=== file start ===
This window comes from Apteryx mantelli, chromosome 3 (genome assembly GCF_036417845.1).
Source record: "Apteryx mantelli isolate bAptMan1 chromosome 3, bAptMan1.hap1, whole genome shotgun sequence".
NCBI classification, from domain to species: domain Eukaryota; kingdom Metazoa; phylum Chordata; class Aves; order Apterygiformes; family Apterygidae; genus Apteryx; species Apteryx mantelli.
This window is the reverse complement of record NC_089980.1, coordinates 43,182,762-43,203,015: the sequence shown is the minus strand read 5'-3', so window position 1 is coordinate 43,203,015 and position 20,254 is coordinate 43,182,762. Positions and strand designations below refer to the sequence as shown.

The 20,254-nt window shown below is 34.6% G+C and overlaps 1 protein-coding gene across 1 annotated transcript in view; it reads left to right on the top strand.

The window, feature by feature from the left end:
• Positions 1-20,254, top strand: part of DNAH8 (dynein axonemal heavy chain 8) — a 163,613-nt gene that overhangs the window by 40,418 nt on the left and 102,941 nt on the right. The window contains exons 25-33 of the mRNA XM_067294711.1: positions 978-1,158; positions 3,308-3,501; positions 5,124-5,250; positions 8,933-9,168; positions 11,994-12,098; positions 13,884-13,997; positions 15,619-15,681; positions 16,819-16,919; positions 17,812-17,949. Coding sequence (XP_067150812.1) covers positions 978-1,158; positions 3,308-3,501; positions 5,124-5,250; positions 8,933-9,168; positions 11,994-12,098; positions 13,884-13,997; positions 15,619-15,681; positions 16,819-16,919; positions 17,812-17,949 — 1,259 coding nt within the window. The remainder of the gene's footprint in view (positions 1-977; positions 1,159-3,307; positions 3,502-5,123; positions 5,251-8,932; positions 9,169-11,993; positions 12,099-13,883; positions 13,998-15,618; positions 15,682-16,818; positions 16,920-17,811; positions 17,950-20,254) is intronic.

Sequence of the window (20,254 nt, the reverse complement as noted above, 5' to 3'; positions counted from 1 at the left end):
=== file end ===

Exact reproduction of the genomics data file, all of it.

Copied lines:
This window comes from Apteryx mantelli, chromosome 3 (genome assembly GCF_036417845.1).
Source record: "Apteryx mantelli isolate bAptMan1 chromosome 3, bAptMan1.hap1, whole genome shotgun sequence".
NCBI classification, from domain to species: domain Eukaryota; kingdom Metazoa; phylum Chordata; class Aves; order Apterygiformes; family Apterygidae; genus Apteryx; species Apteryx mantelli.
This window is the reverse complement of record NC_089980.1, coordinates 43,182,762-43,203,015: the sequence shown is the minus strand read 5'-3', so window position 1 is coordinate 43,203,015 and position 20,254 is coordinate 43,182,762. Positions and strand designations below refer to the sequence as shown.

The 20,254-nt window shown below is 34.6% G+C and overlaps 1 protein-coding gene across 1 annotated transcript in view; it reads left to right on the top strand.

The window, feature by feature from the left end:
• Positions 1-20,254, top strand: part of DNAH8 (dynein axonemal heavy chain 8) — a 163,613-nt gene that overhangs the window by 40,418 nt on the left and 102,941 nt on the right. The window contains exons 25-33 of the mRNA XM_067294711.1: positions 978-1,158; positions 3,308-3,501; positions 5,124-5,250; positions 8,933-9,168; positions 11,994-12,098; positions 13,884-13,997; positions 15,619-15,681; positions 16,819-16,919; positions 17,812-17,949. Coding sequence (XP_067150812.1) covers positions 978-1,158; positions 3,308-3,501; positions 5,124-5,250; positions 8,933-9,168; positions 11,994-12,098; positions 13,884-13,997; positions 15,619-15,681; positions 16,819-16,919; positions 17,812-17,949 — 1,259 coding nt within the window. The remainder of the gene's footprint in view (positions 1-977; positions 1,159-3,307; positions 3,502-5,123; positions 5,251-8,932; positions 9,169-11,993; positions 12,099-13,883; positions 13,998-15,618; positions 15,682-16,818; positions 16,920-17,811; positions 17,950-20,254) is intronic.

Sequence of the window (20,254 nt, the reverse complement as noted above, 5' to 3'; positions counted from 1 at the left end):